The 1988 Song About Television Addiction Is More Relevant Now Than Ever Before
From the second chief and rapper Chuck D, fellow rappers Flavor Flav and Professor Griff, team DJ Terminator X and the S1W team (aka Security of the First World) started off the Def Jam listing label’s stage in 1987, their intense sociopolitical presence lurks during hip hop culture and much beyond.
Bum Rush The Show (1987), it was obvious that Chuck D’s lyrical strain has been destined to face racism, destitution and many other problems linked with African American lifestyle.
On the other hand, the tune I’d love to talk here is your lesser-celebrated “She Watch Channel Zero?!” In their 1988 sophomore record, “It Requires a Nation Of Millions To Hold Us Back”. Handling the subject of TV dependence, Chuck D reaches beyond the world of their African American and to many of westernized existence.
The Ills of TV
The track looks instant on side two, following the calm yet curt non-rap “Show’Em Whatcha Got”, also follows Flav’s intro address:
You are blind baby, you are blind from the truth
Oh, y’are’cause you are seeing that garbage.
And therefore, sequential into a short five minutes of white noise, a metal-laden foray strikes the ills of television.
The girl gets the guys all pause
And if you have a girl she could make you forget yours
However, her brains have been washed by means of an actor.
Chuck D constructs a story about a girl who’s addicted to soap operas. She’s wholly obsessed with particular characters in the displays. This obsession hurts her capacity to differentiate between real life and television celebrity. As she becomes overcome by “osmosis” throughout her TV screen, desperation sets in as she channel-surfs “chilly lookin’ for this hero”.
As broadcasts across stations delve to one, she is seeing any station. And therefore she does really “watch channel zero”, amplifying the emptiness of television stations. The song’s message is that the TV watcher, under the illusion which the heroes she attempts don’t exist in fact,” she ostracises herself in the temptations of life, like her loved ones:
However, her kids
Do not mean as far as the series, I mean
Watch her worship the display.
She steps her desires from this “best” world:
And she expects that the soaps are for actual
She learns it AI not accurate, nope…
However, she denies the actual and continues her futile diversion.
Following Chuck’s initial verse, Flav reappears, now carrying the conventional role of the male spouse:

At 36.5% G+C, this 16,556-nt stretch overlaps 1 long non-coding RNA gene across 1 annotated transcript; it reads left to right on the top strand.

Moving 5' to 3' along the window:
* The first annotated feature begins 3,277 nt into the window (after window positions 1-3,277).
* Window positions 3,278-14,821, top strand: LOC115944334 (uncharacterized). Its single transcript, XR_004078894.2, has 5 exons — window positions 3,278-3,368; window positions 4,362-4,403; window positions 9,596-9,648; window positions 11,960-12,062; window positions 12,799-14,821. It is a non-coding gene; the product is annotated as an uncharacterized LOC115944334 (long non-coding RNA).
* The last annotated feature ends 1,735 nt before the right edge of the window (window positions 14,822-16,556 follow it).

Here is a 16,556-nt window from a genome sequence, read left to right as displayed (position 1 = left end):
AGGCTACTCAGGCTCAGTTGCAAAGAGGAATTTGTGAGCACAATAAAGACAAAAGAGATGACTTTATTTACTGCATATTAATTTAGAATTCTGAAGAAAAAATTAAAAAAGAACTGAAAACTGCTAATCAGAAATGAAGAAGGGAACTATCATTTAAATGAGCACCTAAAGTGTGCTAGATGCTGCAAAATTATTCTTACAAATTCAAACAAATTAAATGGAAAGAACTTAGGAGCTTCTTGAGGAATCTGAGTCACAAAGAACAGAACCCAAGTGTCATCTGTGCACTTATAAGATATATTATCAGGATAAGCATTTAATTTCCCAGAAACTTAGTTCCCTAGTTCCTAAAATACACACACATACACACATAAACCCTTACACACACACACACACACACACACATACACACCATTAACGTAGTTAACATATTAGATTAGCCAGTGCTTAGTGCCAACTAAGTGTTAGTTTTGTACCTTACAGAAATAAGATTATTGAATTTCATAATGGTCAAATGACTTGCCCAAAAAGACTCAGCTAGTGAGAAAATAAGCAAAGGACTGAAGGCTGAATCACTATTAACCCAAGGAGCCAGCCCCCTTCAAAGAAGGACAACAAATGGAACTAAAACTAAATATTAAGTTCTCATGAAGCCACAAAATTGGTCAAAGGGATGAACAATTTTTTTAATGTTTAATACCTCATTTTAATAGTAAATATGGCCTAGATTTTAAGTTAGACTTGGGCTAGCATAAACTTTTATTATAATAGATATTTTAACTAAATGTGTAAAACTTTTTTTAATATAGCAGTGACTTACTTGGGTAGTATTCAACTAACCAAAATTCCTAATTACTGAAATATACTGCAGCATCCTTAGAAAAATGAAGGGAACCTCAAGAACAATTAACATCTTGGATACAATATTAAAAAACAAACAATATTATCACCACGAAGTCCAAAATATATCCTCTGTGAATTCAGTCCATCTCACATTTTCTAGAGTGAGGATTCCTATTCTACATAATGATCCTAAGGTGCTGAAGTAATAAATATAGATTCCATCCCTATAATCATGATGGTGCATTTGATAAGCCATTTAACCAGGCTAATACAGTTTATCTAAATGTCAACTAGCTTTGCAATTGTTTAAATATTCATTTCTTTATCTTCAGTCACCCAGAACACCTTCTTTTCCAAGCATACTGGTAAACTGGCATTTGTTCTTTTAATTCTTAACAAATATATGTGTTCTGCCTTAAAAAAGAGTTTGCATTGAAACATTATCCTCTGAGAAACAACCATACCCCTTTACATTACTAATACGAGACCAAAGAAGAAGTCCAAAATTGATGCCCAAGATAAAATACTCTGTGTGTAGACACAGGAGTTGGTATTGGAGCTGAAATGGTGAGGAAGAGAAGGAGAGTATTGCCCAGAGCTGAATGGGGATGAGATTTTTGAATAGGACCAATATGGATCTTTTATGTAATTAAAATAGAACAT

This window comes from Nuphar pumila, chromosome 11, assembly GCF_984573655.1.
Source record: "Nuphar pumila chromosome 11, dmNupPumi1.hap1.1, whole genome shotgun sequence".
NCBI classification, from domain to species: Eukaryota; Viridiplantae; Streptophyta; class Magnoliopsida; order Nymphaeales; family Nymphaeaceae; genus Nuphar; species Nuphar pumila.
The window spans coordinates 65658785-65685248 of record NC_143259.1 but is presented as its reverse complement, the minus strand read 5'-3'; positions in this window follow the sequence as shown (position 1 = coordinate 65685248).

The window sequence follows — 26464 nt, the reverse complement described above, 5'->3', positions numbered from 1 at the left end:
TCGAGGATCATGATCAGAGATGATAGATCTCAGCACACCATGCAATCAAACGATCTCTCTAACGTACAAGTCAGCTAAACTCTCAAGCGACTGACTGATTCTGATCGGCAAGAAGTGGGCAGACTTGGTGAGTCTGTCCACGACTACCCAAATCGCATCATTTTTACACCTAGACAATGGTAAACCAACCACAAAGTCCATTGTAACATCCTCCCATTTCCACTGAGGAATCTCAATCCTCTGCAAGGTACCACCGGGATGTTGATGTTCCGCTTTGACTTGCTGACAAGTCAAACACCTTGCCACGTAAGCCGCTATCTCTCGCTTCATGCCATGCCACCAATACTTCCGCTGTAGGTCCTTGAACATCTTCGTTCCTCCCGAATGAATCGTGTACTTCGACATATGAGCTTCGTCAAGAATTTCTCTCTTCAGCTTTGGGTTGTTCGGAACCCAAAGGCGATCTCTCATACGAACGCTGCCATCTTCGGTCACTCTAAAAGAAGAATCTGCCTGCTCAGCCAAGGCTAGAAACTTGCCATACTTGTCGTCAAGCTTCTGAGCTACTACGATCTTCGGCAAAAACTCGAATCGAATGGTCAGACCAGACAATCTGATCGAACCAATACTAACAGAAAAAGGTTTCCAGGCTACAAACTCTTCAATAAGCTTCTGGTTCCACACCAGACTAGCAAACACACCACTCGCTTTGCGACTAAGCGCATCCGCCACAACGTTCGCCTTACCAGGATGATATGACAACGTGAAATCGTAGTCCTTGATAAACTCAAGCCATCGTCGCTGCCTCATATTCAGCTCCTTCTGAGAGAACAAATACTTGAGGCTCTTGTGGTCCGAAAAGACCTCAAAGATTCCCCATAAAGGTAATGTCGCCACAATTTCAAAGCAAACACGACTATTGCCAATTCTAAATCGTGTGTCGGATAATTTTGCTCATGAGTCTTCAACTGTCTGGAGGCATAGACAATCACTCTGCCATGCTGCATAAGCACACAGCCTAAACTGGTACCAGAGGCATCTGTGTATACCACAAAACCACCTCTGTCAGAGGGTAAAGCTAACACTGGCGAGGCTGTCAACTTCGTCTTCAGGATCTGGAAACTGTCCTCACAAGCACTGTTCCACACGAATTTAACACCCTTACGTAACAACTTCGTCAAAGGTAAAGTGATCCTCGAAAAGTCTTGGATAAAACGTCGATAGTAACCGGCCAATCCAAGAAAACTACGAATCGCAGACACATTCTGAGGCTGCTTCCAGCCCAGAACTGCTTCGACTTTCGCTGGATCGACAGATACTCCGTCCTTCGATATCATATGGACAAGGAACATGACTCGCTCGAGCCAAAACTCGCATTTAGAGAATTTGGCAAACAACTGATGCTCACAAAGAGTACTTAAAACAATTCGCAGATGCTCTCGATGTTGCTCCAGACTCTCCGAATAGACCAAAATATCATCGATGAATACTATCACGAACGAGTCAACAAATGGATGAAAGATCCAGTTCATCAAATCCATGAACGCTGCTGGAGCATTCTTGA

Yo baby, you have to cut off that crap
Yo! I Would like to watch the match
An’ then I am gonna hang’em onto a rope.
The man antagonist here also longs to see tv, resorting to risks if he also can not consume his inaugural ball match.
Repeated no less than 24 times during the tune, the term “she see” morphs into the music’s repetitive yet hostile drone, echoing the experience of TV addiction. It is a metaphor for the practice of hyper reality. This story obviously, is emblematic of wider as well as present society. Whilst the song’s components are standard, the dialogues and sonics show the ominousness of display dependency, the next aspect of this song’s message.
Within the framework of hyper reality, the concept of this simulacra or likenesses replaces that of truth. Characters on TV shows, or really, point sets, movie locations and at times the celebrities themselves become signals that may consume and distort the sense of truth.
Whenever these signals become more significant than the actual, one’s actual relationships break down. Evidence and truth are no more juxtaposed; instead the signal supplants the actual. When the actual fades, positioning the fanciful against the regular becomes impossible, resulting in problematic social participation.
After the explosion of screen-based private devices like tablets and smartphones, now perceived as crucial elements of modern life, the danger of users slipping into hyper reality has escalated enormously because the television era.
But we must keep in mind that the simulacra which have led in this manner of life began way before the introduction of the smartphone. Is more applicable today than ever, and not just for young men and women.